Dean Strand wonders if all the fuss isn't turning wolves into pets.
"Seems like they're getting tamer and tamer," Strand said during a Tuesday night hearing on Montana's proposed wolf management plan. "They're just like bears. Nine out of 10 will run the other way. They don't want anything to do with people. But that 10th one will want to look in your pocket to see if you have anything to eat."
Strand's suggestion to the state Department of Fish, Wildlife and Parks: Let wolves run free on public land. But when they cross onto private property, scare them away - or shoot them.
"Are we going to raise wolves as pets or as wild animals?" he asked. "That's what we've got to decide."
About 100 Missoula area residents gave up the balmy spring evening to listen as state wolf biologist Carolyn Sime explained Montana's proposal for taking over wolf management from the federal government once wolves are taken off the list of threatened and endangered species.
Then, in small groups, FWP biologists and game wardens took dictation as all who came had a chance to say how - or if - the state should manage the species it once sought to eliminate.
FWP's recently released draft environmental impact statement on wolf management listed five alternative management approaches, Sime said. The most conservative would leave wolf management to the federal government, protected by the Endangered Species Act, kept in check by federal Wildlife Services agents.
All the other proposals put the state of Montana in charge of wolf management. FWP's preferred plan would use an "adaptive management" strategy, Sime said. If there were more than 15 breeding pairs of wolves, the rules would be relaxed to allow hunting and trapping. If there were less than 15 pairs, hunting would not be allowed and wildlife officials would be slower to shoot problem wolves.
Ranchers would have the right to defend their livestock against attacking or threatening wolves, though, and they'd be compensated for the loss if wolves did kill cows or sheep.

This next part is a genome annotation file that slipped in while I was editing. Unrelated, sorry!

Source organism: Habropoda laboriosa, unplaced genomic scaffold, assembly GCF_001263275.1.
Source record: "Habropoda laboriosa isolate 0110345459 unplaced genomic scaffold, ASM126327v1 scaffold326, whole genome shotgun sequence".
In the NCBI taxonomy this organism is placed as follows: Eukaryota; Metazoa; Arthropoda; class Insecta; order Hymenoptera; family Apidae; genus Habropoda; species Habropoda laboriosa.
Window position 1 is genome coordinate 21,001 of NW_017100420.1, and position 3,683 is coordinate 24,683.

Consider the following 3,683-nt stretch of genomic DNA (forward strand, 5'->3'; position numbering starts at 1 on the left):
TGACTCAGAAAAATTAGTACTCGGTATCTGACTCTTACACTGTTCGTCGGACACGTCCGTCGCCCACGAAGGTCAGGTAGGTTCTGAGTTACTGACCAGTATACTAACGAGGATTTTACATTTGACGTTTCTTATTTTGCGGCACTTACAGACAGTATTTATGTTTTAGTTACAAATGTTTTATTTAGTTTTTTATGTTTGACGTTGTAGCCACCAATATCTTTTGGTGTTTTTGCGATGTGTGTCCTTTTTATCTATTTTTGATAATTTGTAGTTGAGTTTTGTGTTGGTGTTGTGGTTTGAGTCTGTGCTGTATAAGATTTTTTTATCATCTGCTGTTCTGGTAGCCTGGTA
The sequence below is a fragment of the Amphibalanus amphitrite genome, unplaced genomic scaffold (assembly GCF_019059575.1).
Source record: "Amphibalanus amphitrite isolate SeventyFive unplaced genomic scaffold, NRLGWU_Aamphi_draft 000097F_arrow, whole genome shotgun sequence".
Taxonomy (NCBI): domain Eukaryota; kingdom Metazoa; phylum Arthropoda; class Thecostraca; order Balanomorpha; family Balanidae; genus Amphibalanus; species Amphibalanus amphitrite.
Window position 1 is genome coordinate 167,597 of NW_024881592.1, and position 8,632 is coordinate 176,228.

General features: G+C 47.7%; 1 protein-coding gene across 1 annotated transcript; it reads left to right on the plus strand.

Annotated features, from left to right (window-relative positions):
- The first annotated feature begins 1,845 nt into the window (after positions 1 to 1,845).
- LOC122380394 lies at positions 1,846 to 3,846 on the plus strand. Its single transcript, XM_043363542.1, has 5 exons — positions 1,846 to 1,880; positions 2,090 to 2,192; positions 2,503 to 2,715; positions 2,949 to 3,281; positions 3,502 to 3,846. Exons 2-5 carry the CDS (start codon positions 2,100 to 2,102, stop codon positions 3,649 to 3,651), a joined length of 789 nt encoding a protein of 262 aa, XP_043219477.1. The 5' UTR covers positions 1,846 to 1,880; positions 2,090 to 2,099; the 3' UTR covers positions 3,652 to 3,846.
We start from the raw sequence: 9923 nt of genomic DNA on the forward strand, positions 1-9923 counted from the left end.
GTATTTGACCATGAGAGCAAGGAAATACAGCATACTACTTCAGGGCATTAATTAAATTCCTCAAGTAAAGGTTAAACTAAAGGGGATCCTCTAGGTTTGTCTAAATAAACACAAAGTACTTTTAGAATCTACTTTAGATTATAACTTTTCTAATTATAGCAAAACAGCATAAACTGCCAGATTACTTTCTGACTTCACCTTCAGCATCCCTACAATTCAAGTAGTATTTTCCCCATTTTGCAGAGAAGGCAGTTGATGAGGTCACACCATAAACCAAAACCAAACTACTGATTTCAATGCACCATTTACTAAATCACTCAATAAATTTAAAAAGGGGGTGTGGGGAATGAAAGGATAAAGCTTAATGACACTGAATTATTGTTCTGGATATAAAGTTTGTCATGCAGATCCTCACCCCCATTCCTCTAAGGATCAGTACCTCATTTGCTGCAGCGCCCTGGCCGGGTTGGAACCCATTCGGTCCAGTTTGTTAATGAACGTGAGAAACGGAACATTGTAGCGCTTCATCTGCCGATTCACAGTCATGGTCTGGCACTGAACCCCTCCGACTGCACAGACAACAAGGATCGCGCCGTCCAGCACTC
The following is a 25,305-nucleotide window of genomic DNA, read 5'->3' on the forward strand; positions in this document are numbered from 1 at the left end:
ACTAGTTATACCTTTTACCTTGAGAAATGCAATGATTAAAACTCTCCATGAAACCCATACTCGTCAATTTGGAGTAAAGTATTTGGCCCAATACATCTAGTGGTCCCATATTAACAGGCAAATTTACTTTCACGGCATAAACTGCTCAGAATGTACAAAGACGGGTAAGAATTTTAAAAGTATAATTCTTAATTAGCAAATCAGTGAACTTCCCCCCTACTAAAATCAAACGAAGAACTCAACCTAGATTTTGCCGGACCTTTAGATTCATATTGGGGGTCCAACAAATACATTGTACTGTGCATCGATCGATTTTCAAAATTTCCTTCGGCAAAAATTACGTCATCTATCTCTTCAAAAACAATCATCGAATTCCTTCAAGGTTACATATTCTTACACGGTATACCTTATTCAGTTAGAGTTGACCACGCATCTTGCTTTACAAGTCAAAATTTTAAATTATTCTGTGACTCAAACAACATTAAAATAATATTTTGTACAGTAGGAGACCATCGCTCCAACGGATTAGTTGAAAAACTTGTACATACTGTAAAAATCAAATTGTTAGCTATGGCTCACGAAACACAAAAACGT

Those at Tuesday night's hearing - one of 13 scheduled statewide - represented the full range of opinions. Strand's group included Dick Ramberg, who until recently ranched in the Ninemile Valley and had wolves on his land.
"It was a continual hassle," he said. "I lost three calves and a yearling steer right in the corral. Nothing bothered those wolves. They'd come up right close to the house. They killed a bull elk out in my hay field; the next day there was nothing left but a piece of backbone and a few ribs. They cleaned it right up."
Ramberg favors the state taking over wolf management, and worries that lawsuits or politics could hold up the transfer of management responsibility from federal to state agencies.
But Turah resident John Wolverton said he wants management to stay with the U.S. Fish and Wildlife Service until there is better scientific information on the relationship between predators and prey - wolves and the deer and elk they dine on.
"I also don't like this idea of imposing an artificial number on the wolf population," he said. "How did they even pick 15 as the right number of breeding pairs?"
"You need to be able to respond to changes in the environment," added Missoula resident Adam Switalski. "Why not let nature decide the numbers? Why not let the wolves decide their own carrying capacity?"
"With the millions of acres we have in Montana, I think we have room for more than 15 breeding pairs of wolves," he said. "We're allotting more than a million acres per wolf pack."
If you're interested
The state of Montana's draft EIS on wolf management is available via the FWP Web site at www.fwp.state.mt.us. Public comments will be accepted through May 12. Write to: Wolf Plan EIS, Montana Fish, Wildlife and Parks, 490 N. Meridian Road, Kalispell, MT 59901.
Reporter Sherry Devlin can be reached at 523-5268 or at email@example.com